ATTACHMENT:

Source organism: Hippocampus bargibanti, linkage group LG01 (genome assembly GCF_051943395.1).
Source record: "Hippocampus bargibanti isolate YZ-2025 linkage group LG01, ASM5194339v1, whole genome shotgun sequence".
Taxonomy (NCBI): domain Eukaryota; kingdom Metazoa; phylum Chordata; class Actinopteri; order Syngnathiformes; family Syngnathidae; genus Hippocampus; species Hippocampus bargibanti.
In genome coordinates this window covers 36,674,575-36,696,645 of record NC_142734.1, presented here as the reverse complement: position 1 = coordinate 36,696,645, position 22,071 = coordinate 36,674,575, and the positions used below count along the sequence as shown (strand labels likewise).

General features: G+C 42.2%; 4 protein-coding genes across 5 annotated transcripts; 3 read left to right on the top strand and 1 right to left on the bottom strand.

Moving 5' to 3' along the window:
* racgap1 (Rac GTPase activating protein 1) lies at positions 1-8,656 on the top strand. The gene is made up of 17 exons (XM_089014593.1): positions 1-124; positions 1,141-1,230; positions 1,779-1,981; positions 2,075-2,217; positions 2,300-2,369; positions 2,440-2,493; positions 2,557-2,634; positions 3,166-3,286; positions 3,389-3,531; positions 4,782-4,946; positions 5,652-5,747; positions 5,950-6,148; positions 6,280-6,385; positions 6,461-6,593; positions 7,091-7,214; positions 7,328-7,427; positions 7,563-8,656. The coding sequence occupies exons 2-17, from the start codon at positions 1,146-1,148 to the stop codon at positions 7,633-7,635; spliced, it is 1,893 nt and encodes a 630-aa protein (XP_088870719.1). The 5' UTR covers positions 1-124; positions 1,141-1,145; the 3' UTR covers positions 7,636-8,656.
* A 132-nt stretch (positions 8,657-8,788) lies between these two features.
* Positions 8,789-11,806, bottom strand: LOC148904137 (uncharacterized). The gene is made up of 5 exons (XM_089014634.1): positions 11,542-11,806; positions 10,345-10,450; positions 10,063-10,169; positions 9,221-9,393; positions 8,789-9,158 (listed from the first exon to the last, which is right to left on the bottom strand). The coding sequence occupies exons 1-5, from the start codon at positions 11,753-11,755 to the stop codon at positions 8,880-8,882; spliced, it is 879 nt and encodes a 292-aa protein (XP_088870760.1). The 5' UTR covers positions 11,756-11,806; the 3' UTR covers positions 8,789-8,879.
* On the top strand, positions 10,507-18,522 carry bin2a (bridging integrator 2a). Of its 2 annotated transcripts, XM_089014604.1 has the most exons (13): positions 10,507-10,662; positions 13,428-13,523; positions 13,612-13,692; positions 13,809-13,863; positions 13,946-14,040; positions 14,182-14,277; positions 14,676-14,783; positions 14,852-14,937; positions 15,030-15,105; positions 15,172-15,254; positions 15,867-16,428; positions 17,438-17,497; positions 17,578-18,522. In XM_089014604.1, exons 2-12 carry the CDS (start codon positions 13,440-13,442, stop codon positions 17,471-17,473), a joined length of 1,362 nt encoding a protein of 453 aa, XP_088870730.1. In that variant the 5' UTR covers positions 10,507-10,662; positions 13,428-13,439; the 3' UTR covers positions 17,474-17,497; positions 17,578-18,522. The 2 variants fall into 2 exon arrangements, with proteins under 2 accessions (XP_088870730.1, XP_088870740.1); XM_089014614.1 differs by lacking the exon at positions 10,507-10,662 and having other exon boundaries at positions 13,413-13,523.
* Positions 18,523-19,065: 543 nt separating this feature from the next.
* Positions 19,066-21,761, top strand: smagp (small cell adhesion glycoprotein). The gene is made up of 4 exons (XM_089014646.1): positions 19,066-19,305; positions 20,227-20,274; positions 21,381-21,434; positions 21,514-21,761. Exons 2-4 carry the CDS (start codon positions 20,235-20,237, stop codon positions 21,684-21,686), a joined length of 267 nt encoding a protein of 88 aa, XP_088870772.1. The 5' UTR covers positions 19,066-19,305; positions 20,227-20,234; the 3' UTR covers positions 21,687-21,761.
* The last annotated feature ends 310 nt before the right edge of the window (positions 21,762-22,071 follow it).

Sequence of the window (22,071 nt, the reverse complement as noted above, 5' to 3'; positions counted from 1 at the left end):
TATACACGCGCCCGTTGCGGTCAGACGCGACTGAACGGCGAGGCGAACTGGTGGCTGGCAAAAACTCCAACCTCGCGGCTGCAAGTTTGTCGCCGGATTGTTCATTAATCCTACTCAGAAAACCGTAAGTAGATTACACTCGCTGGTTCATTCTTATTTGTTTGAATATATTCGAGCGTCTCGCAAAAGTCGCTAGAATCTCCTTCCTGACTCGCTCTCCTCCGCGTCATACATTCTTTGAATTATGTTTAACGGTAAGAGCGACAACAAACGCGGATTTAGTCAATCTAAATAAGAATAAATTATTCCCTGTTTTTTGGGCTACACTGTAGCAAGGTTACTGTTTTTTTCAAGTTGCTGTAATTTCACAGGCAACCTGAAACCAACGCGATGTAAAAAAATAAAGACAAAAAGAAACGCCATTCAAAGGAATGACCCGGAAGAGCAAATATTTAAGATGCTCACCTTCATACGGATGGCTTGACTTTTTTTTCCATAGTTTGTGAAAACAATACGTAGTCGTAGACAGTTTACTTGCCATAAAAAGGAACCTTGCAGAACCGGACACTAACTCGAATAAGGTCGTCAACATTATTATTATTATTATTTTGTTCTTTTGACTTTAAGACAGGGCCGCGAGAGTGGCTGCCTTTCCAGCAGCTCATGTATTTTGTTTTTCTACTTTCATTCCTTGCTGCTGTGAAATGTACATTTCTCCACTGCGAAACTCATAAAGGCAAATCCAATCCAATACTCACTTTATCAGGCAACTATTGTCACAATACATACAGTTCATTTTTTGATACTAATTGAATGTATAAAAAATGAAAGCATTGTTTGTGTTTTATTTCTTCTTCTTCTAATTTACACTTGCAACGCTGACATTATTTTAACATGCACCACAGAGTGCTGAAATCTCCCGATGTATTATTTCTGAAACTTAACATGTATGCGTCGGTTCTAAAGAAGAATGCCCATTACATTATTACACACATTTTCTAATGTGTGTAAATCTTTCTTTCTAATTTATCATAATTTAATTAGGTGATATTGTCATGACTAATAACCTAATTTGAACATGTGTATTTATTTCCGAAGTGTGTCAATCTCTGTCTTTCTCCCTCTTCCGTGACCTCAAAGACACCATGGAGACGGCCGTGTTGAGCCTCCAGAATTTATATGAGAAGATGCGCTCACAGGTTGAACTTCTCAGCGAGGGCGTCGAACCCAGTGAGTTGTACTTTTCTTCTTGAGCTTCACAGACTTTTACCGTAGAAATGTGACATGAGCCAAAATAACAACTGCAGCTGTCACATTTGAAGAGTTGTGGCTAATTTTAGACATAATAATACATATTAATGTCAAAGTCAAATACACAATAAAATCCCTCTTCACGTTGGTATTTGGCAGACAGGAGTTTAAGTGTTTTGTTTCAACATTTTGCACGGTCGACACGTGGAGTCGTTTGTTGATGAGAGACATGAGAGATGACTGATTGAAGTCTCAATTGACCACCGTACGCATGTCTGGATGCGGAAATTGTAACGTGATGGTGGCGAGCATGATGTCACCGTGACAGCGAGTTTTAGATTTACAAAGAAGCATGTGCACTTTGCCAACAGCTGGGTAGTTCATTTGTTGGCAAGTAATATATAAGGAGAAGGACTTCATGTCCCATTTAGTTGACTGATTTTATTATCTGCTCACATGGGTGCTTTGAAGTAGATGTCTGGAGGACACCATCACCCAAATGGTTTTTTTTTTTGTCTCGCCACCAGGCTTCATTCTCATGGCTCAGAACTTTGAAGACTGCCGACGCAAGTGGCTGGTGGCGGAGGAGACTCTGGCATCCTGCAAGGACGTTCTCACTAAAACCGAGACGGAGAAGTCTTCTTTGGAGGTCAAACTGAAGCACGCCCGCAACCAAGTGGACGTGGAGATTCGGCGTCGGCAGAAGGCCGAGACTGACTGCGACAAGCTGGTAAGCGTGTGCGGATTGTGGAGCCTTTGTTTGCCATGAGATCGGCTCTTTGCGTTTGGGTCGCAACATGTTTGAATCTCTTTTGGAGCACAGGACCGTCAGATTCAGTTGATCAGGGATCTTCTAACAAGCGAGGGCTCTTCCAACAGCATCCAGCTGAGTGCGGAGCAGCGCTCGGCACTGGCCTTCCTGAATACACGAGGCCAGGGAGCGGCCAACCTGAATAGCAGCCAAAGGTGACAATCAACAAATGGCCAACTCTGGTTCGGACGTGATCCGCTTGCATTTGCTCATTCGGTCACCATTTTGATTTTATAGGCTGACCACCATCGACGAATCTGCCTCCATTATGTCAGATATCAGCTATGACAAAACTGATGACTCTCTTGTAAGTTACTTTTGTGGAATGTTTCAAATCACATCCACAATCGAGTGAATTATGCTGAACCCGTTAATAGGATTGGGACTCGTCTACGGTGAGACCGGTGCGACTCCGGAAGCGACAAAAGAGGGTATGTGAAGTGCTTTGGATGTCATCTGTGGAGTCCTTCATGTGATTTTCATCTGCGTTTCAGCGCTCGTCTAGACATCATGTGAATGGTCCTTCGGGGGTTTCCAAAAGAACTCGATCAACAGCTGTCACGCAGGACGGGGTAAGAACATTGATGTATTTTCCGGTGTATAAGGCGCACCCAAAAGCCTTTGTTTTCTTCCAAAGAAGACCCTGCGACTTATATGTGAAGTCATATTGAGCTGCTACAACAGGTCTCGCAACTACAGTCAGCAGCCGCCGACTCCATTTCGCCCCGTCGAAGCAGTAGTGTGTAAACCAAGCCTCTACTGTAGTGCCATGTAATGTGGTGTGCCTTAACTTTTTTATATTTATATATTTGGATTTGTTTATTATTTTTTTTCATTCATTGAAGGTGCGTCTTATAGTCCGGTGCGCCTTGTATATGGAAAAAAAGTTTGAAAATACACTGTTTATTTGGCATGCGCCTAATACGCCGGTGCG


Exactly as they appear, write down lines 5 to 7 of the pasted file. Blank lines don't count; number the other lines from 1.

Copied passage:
General features: G+C 42.2%; 4 protein-coding genes across 5 annotated transcripts; 3 read left to right on the top strand and 1 right to left on the bottom strand.

Moving 5' to 3' along the window:
* racgap1 (Rac GTPase activating protein 1) lies at positions 1-8,656 on the top strand. The gene is made up of 17 exons (XM_089014593.1): positions 1-124; positions 1,141-1,230; positions 1,779-1,981; positions 2,075-2,217; positions 2,300-2,369; positions 2,440-2,493; positions 2,557-2,634; positions 3,166-3,286; positions 3,389-3,531; positions 4,782-4,946; positions 5,652-5,747; positions 5,950-6,148; positions 6,280-6,385; positions 6,461-6,593; positions 7,091-7,214; positions 7,328-7,427; positions 7,563-8,656. The coding sequence occupies exons 2-17, from the start codon at positions 1,146-1,148 to the stop codon at positions 7,633-7,635; spliced, it is 1,893 nt and encodes a 630-aa protein (XP_088870719.1). The 5' UTR covers positions 1-124; positions 1,141-1,145; the 3' UTR covers positions 7,636-8,656.